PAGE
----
This post originally appeared on Orphan Road.

Though I sympathize with Erica Barnett’s plight in not being able to get off the bus before it took her all the way to West Seattle, I think she has to realize that the rules are there for a reason. Once the bus drivers start making concessions for some people, and not others, then every decision to bend the rules starts to come under scrutiny. That is to say, it adds a ton of stress to the driver if every decision has to be weighed. If you just have a blanket rule that you enforce, no matter how absurd it may seem in a particular situation, you absolve yourself from the stresses of each particular decision. More importantly, Metro absolves itself from having to deal with the politics and optics of each potential situation.

(Again, not that I have a ton of sympathy for bus drivers like the jerk who flipped me off in my car for no apparent reason during downtown rush hour last week.)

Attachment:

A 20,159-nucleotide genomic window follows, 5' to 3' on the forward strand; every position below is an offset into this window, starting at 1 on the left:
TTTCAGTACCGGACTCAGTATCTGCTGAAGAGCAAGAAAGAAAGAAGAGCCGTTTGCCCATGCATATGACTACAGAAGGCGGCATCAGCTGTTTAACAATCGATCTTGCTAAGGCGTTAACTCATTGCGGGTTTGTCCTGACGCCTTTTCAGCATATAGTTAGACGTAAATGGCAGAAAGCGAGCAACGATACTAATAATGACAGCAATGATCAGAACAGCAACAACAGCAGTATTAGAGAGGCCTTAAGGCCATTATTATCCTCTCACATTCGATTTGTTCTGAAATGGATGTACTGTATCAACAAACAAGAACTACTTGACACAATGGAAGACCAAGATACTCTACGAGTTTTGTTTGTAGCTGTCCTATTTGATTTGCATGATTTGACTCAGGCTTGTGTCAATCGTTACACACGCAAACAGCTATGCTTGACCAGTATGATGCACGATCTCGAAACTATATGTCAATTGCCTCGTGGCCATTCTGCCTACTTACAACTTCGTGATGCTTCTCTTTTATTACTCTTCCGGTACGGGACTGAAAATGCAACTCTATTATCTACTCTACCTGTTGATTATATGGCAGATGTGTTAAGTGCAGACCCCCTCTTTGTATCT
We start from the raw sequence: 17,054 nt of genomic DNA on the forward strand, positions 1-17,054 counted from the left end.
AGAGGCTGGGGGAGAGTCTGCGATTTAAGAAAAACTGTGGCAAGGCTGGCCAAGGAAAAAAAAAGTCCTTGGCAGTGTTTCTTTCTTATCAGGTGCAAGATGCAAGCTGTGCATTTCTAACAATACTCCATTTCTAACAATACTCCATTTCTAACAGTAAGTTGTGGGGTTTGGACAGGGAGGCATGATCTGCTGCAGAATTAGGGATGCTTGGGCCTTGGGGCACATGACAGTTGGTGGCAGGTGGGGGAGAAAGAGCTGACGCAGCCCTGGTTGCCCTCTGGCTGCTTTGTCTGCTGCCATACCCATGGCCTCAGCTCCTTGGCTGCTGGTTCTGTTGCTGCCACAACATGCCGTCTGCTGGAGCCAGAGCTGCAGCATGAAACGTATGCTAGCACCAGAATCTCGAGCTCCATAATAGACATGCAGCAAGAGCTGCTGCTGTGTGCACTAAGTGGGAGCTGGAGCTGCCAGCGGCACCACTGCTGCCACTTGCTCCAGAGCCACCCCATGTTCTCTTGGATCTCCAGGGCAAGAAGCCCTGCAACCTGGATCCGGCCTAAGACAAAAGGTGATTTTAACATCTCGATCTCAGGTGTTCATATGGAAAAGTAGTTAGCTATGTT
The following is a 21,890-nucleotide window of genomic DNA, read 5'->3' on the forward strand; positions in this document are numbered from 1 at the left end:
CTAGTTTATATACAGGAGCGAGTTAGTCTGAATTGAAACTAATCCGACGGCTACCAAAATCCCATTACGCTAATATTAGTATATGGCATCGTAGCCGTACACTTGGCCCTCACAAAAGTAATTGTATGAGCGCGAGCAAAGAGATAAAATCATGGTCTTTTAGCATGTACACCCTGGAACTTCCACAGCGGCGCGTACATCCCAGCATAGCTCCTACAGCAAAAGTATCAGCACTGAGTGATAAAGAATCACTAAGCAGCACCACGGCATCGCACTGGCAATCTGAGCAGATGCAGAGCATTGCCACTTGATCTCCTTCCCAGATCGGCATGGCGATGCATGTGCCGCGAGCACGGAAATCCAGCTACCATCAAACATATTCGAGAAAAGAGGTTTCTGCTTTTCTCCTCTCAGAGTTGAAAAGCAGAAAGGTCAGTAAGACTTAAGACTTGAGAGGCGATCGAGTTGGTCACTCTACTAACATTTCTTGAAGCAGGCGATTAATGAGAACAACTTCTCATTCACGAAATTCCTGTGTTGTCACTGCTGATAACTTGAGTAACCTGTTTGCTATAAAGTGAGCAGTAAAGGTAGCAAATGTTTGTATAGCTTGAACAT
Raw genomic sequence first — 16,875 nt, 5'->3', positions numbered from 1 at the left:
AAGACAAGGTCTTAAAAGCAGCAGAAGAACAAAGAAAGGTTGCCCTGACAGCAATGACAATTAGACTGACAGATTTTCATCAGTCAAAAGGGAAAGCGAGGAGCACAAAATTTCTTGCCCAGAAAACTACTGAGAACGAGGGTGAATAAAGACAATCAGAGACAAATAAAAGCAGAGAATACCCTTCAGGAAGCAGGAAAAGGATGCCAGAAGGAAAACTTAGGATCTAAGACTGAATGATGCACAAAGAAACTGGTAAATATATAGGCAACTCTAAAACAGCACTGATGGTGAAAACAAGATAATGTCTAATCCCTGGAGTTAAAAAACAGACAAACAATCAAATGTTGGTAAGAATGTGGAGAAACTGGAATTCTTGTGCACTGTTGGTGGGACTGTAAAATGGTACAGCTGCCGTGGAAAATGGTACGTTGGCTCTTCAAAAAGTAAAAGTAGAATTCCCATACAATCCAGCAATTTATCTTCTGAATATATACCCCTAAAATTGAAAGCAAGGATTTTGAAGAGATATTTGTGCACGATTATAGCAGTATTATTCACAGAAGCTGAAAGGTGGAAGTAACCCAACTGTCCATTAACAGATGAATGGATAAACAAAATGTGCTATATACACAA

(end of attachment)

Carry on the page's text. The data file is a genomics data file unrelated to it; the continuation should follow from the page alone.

More to the point, Erica’s a fan of speedy buses. Last fall she asked whether handicapped people should be banned from express buses entirely. So surely she understands that asking the bus driver to make unscheduled stops is not good policy.

P.S. Incidentally, this is also a reason why people like trains. There’s an anonymity. The train starts and stops and you never see the conductor, so you’re powerless to ask them to stop for you, and so you resign yourself to being on their schedule. That anonymity barrier between driver and passenger is helpful in depersonalizing the experience. It’s not about the particular driver, it’s about the system.

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